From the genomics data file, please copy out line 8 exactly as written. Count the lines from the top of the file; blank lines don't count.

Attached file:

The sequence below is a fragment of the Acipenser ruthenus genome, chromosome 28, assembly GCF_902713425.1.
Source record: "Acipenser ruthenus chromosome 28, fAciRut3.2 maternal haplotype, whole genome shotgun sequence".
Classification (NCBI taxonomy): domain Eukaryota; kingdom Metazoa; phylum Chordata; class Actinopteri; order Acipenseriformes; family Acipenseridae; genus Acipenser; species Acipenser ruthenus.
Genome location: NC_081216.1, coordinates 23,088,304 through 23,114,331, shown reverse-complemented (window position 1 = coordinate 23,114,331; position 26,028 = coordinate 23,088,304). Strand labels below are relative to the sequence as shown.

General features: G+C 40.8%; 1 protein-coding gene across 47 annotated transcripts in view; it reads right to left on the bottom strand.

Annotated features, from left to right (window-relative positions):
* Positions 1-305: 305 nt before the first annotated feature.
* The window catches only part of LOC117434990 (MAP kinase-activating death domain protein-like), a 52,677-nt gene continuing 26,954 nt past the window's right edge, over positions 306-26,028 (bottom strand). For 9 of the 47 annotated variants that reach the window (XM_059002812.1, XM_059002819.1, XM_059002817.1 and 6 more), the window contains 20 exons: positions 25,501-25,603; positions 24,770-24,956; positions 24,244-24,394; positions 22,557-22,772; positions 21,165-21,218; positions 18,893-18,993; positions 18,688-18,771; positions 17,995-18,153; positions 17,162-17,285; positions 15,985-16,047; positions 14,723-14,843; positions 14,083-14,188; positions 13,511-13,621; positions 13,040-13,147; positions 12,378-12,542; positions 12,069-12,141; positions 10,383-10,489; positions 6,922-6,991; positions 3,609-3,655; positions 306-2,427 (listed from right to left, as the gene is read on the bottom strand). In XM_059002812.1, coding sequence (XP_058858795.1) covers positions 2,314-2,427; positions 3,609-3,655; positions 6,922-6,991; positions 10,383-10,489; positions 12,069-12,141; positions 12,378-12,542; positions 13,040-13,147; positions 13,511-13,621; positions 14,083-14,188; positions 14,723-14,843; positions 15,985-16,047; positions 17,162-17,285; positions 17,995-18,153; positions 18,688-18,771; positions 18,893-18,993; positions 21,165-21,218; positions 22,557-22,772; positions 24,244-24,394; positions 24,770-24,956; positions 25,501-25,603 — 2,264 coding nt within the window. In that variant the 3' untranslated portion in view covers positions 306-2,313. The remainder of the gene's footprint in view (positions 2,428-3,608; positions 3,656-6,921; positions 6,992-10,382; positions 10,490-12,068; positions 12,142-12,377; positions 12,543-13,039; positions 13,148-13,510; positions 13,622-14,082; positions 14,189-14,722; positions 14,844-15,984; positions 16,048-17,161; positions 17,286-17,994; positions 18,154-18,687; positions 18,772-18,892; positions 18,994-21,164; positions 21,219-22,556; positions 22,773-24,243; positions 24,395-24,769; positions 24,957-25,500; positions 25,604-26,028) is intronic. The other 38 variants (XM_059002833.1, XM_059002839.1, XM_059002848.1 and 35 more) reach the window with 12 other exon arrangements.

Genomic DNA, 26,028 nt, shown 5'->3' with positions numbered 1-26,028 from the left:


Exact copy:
* The window catches only part of LOC117434990 (MAP kinase-activating death domain protein-like), a 52,677-nt gene continuing 26,954 nt past the window's right edge, over positions 306-26,028 (bottom strand). For 9 of the 47 annotated variants that reach the window (XM_059002812.1, XM_059002819.1, XM_059002817.1 and 6 more), the window contains 20 exons: positions 25,501-25,603; positions 24,770-24,956; positions 24,244-24,394; positions 22,557-22,772; positions 21,165-21,218; positions 18,893-18,993; positions 18,688-18,771; positions 17,995-18,153; positions 17,162-17,285; positions 15,985-16,047; positions 14,723-14,843; positions 14,083-14,188; positions 13,511-13,621; positions 13,040-13,147; positions 12,378-12,542; positions 12,069-12,141; positions 10,383-10,489; positions 6,922-6,991; positions 3,609-3,655; positions 306-2,427 (listed from right to left, as the gene is read on the bottom strand). In XM_059002812.1, coding sequence (XP_058858795.1) covers positions 2,314-2,427; positions 3,609-3,655; positions 6,922-6,991; positions 10,383-10,489; positions 12,069-12,141; positions 12,378-12,542; positions 13,040-13,147; positions 13,511-13,621; positions 14,083-14,188; positions 14,723-14,843; positions 15,985-16,047; positions 17,162-17,285; positions 17,995-18,153; positions 18,688-18,771; positions 18,893-18,993; positions 21,165-21,218; positions 22,557-22,772; positions 24,244-24,394; positions 24,770-24,956; positions 25,501-25,603 — 2,264 coding nt within the window. In that variant the 3' untranslated portion in view covers positions 306-2,313. The remainder of the gene's footprint in view (positions 2,428-3,608; positions 3,656-6,921; positions 6,992-10,382; positions 10,490-12,068; positions 12,142-12,377; positions 12,543-13,039; positions 13,148-13,510; positions 13,622-14,082; positions 14,189-14,722; positions 14,844-15,984; positions 16,048-17,161; positions 17,286-17,994; positions 18,154-18,687; positions 18,772-18,892; positions 18,994-21,164; positions 21,219-22,556; positions 22,773-24,243; positions 24,395-24,769; positions 24,957-25,500; positions 25,604-26,028) is intronic. The other 38 variants (XM_059002833.1, XM_059002839.1, XM_059002848.1 and 35 more) reach the window with 12 other exon arrangements.